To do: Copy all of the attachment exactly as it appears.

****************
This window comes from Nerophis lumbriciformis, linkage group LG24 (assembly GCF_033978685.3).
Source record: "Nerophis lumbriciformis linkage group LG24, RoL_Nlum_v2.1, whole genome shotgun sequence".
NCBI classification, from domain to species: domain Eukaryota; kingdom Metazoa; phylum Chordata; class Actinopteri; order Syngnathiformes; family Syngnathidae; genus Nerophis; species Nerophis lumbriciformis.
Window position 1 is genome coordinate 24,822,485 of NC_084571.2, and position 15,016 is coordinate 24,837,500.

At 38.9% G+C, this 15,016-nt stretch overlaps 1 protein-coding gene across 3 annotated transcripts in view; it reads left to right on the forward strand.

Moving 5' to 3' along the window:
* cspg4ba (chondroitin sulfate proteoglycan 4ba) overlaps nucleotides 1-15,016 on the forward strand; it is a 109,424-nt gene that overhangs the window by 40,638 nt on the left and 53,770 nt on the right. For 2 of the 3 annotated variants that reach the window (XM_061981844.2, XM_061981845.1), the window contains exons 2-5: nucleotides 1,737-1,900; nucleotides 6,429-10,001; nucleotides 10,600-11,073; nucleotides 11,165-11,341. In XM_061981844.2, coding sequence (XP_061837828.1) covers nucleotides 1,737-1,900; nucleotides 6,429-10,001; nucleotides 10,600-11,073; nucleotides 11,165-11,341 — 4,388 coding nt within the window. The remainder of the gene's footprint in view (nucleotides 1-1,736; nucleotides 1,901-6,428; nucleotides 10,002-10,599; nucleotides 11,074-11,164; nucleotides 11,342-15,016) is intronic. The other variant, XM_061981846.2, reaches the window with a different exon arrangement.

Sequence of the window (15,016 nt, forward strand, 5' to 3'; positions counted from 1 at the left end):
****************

This window comes from Nerophis lumbriciformis, linkage group LG24 (assembly GCF_033978685.3).
Source record: "Nerophis lumbriciformis linkage group LG24, RoL_Nlum_v2.1, whole genome shotgun sequence".
NCBI classification, from domain to species: domain Eukaryota; kingdom Metazoa; phylum Chordata; class Actinopteri; order Syngnathiformes; family Syngnathidae; genus Nerophis; species Nerophis lumbriciformis.
Window position 1 is genome coordinate 24,822,485 of NC_084571.2, and position 15,016 is coordinate 24,837,500.

At 38.9% G+C, this 15,016-nt stretch overlaps 1 protein-coding gene across 3 annotated transcripts in view; it reads left to right on the forward strand.

Moving 5' to 3' along the window:
* cspg4ba (chondroitin sulfate proteoglycan 4ba) overlaps nucleotides 1-15,016 on the forward strand; it is a 109,424-nt gene that overhangs the window by 40,638 nt on the left and 53,770 nt on the right. For 2 of the 3 annotated variants that reach the window (XM_061981844.2, XM_061981845.1), the window contains exons 2-5: nucleotides 1,737-1,900; nucleotides 6,429-10,001; nucleotides 10,600-11,073; nucleotides 11,165-11,341. In XM_061981844.2, coding sequence (XP_061837828.1) covers nucleotides 1,737-1,900; nucleotides 6,429-10,001; nucleotides 10,600-11,073; nucleotides 11,165-11,341 — 4,388 coding nt within the window. The remainder of the gene's footprint in view (nucleotides 1-1,736; nucleotides 1,901-6,428; nucleotides 10,002-10,599; nucleotides 11,074-11,164; nucleotides 11,342-15,016) is intronic. The other variant, XM_061981846.2, reaches the window with a different exon arrangement.

Sequence of the window (15,016 nt, forward strand, 5' to 3'; positions counted from 1 at the left end):